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Mark Fisher
Edinburgh, Scotland, United Kingdom
Follow me on Twitter at MarkFFisher, WriteAboutTheat and LimelightXTC I am a freelance journalist and critic specialising in theatre and the arts. Publications I write for include the Guardian and the Scotsman. I am the author of The Edinburgh Fringe Survival Guide: how to make your show a success and How to Write About Theatre: A Manual for Critics, Students and Bloggers. I am also editor of The XTC Bumper Book of Fun for Boys and Girls: A Limelight Anthology. From 2000-2003, I was the editor of The List magazine, Glasgow and Edinburgh's arts and events guide.
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Sunday, June 17, 2012

The Tempest, theatre review

Irene Macdougall and Samuel Dutton Pic: Douglas Robertson
Published in the Guardian
Four stars
Dundee Rep

AT THE hands of director Jemima Levick, Shakespeare's isle is not only full of noise but women, too. As seagulls scream over a very 21st-century set of washed-up bin bags, computer terminals and Irn-Bru crates, Irene Macdougall's Prospero is cynical, bitter - and unquestionably female. As well as looking out for Kirsty Mackay as daughter Miranda, she casts her magical control over a boiler-suited Emily Winter as Ariel and a pock-marked Ann Louise Ross as Caliban.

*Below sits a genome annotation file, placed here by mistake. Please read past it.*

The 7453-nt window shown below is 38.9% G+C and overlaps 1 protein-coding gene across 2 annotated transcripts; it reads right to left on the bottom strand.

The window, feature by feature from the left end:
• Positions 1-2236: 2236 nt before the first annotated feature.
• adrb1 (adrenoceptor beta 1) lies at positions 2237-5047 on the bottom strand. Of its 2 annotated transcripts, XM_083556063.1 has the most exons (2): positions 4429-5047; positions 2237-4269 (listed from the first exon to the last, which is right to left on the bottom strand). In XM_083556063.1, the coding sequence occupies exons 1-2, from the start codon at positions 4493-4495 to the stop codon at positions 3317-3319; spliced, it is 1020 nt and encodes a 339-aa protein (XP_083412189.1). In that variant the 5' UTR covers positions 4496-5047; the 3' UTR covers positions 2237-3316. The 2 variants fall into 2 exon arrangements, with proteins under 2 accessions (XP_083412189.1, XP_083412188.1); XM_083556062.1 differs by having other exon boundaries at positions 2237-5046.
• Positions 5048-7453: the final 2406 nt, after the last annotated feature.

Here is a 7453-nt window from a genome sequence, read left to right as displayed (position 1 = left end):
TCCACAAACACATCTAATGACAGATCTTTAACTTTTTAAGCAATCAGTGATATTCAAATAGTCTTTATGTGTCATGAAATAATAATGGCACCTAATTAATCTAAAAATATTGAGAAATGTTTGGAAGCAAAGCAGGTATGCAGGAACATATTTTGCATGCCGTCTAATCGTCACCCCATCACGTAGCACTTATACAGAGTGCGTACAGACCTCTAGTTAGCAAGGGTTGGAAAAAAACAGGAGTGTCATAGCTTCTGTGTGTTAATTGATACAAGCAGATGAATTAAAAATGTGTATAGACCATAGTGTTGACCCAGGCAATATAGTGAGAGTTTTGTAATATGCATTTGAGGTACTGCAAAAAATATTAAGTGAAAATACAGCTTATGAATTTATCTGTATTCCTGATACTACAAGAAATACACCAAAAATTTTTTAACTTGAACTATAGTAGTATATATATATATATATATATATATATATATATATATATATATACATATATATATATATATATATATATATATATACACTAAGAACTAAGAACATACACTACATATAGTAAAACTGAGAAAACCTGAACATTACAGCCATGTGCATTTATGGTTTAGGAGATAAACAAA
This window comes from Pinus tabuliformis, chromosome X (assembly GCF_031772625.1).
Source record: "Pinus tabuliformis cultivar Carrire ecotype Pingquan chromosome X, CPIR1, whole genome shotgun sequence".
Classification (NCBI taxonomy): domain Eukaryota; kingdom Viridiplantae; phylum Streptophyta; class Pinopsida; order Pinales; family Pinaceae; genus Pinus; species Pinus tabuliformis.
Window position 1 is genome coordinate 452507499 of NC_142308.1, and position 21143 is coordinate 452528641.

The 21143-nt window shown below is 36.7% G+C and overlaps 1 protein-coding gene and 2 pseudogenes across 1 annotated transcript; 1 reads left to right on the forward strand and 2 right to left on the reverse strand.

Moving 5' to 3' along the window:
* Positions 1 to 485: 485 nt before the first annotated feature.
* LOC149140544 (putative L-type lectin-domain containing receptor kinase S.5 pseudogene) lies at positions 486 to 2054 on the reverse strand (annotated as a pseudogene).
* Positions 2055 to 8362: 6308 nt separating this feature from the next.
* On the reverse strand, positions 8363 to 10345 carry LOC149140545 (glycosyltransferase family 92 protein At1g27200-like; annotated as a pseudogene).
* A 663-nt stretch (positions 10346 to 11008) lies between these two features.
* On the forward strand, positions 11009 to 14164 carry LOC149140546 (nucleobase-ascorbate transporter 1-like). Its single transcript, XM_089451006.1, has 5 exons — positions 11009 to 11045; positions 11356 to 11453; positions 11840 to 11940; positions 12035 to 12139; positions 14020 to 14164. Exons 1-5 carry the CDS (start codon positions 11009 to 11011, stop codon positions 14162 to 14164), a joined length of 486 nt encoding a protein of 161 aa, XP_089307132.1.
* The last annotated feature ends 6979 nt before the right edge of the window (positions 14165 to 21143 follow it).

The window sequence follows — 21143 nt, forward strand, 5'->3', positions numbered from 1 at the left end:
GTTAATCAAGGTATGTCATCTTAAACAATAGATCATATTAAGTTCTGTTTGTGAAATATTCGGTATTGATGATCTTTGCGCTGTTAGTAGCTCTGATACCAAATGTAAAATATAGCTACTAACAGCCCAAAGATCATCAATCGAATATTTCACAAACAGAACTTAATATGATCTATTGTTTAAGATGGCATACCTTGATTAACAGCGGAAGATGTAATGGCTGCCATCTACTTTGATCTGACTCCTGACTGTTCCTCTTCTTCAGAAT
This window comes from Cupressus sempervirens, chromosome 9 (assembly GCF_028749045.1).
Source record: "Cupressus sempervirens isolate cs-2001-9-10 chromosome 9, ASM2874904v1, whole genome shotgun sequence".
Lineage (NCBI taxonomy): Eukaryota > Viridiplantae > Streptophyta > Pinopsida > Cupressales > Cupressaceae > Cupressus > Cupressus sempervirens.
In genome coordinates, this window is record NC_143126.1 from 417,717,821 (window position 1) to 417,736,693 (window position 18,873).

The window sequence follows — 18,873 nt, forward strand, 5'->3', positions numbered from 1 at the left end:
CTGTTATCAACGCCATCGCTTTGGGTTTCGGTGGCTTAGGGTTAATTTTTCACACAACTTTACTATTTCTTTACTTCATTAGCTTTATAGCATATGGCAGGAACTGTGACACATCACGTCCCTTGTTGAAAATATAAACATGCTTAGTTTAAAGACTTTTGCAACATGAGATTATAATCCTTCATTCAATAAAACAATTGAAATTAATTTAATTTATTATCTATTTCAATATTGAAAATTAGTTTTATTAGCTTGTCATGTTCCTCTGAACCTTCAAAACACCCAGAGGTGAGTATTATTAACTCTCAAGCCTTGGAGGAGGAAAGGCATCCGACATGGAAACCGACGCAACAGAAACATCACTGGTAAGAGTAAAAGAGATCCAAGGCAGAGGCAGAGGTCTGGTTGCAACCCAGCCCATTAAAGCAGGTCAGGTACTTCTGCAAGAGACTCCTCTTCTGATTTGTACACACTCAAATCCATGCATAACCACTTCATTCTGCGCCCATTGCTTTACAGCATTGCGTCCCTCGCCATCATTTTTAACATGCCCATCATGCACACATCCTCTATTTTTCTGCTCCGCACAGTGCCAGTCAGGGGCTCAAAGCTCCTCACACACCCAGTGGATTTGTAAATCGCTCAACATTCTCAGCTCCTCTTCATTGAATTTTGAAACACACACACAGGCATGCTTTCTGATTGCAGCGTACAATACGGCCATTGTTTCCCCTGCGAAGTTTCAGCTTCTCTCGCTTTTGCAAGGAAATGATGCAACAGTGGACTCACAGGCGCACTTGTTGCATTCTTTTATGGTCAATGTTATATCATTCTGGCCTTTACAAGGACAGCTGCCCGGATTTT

This unconventional casting turns the play into a metaphor not just for the sexual awakening of Miranda as she falls for Kevin Lennon's Ferdinand - the first man she's ever seen - but for relations between men and women everywhere.

Shipwrecked off the island, the all-male crew goes on a nightmarish journey laced with drunkenness, magic and despair, before finding resolution in the female heart of this "poor isle" where "no man was his own". When Ross's Caliban promises to bring wood, she grabs the crotch of Keith Fleming's Stephano to demonstrate.

There's nothing sexual, though, about the final reconciliation; rather, a tremendous sense of restored equilibrium between the sexes. When Prospero and her brother Antonio (Alan Francis) resolve their old dispute, it satisfies on a much broader scale than mere family argument.

Ti Green's stunning set is a repository for the world's rubbish, and Prospero's "most harmonious vision" of beauty an illusion projected by discarded computer screens. Showing a mastery of the verse that eludes some of her colleagues, Macdougall is an assured and rooted Prospero, a woman saddened by experience but with enough humour to suggest that there's life in this once brilliant creative mind yet.
© Mark Fisher, 2012
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